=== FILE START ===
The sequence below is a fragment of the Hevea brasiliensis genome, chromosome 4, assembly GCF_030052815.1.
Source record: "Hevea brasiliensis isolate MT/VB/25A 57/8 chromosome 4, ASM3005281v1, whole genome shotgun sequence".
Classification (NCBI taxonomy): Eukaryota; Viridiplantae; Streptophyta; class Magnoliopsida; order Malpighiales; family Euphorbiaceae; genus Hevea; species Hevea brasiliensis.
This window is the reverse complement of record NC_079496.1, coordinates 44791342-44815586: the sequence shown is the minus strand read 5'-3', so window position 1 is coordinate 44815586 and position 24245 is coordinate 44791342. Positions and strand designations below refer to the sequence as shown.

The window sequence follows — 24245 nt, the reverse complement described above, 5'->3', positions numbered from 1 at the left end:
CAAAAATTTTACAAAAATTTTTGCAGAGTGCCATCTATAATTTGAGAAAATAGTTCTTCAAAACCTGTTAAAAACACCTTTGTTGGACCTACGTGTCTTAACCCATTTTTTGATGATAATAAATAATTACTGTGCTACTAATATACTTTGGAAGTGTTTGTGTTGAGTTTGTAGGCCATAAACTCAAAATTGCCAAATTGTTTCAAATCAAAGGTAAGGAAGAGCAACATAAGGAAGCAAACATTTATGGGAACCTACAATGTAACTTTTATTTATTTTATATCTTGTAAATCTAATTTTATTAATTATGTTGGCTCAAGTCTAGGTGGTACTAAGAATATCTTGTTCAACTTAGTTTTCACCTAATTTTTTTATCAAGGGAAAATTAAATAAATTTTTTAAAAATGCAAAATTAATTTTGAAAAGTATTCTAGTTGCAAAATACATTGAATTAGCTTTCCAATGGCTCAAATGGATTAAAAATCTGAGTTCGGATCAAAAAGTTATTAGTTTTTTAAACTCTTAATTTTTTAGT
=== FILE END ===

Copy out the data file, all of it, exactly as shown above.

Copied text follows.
The sequence below is a fragment of the Hevea brasiliensis genome, chromosome 4, assembly GCF_030052815.1.
Source record: "Hevea brasiliensis isolate MT/VB/25A 57/8 chromosome 4, ASM3005281v1, whole genome shotgun sequence".
Classification (NCBI taxonomy): Eukaryota; Viridiplantae; Streptophyta; class Magnoliopsida; order Malpighiales; family Euphorbiaceae; genus Hevea; species Hevea brasiliensis.
This window is the reverse complement of record NC_079496.1, coordinates 44791342-44815586: the sequence shown is the minus strand read 5'-3', so window position 1 is coordinate 44815586 and position 24245 is coordinate 44791342. Positions and strand designations below refer to the sequence as shown.

The window sequence follows — 24245 nt, the reverse complement described above, 5'->3', positions numbered from 1 at the left end:
CAAAAATTTTACAAAAATTTTTGCAGAGTGCCATCTATAATTTGAGAAAATAGTTCTTCAAAACCTGTTAAAAACACCTTTGTTGGACCTACGTGTCTTAACCCATTTTTTGATGATAATAAATAATTACTGTGCTACTAATATACTTTGGAAGTGTTTGTGTTGAGTTTGTAGGCCATAAACTCAAAATTGCCAAATTGTTTCAAATCAAAGGTAAGGAAGAGCAACATAAGGAAGCAAACATTTATGGGAACCTACAATGTAACTTTTATTTATTTTATATCTTGTAAATCTAATTTTATTAATTATGTTGGCTCAAGTCTAGGTGGTACTAAGAATATCTTGTTCAACTTAGTTTTCACCTAATTTTTTTATCAAGGGAAAATTAAATAAATTTTTTAAAAATGCAAAATTAATTTTGAAAAGTATTCTAGTTGCAAAATACATTGAATTAGCTTTCCAATGGCTCAAATGGATTAAAAATCTGAGTTCGGATCAAAAAGTTATTAGTTTTTTAAACTCTTAATTTTTTAGT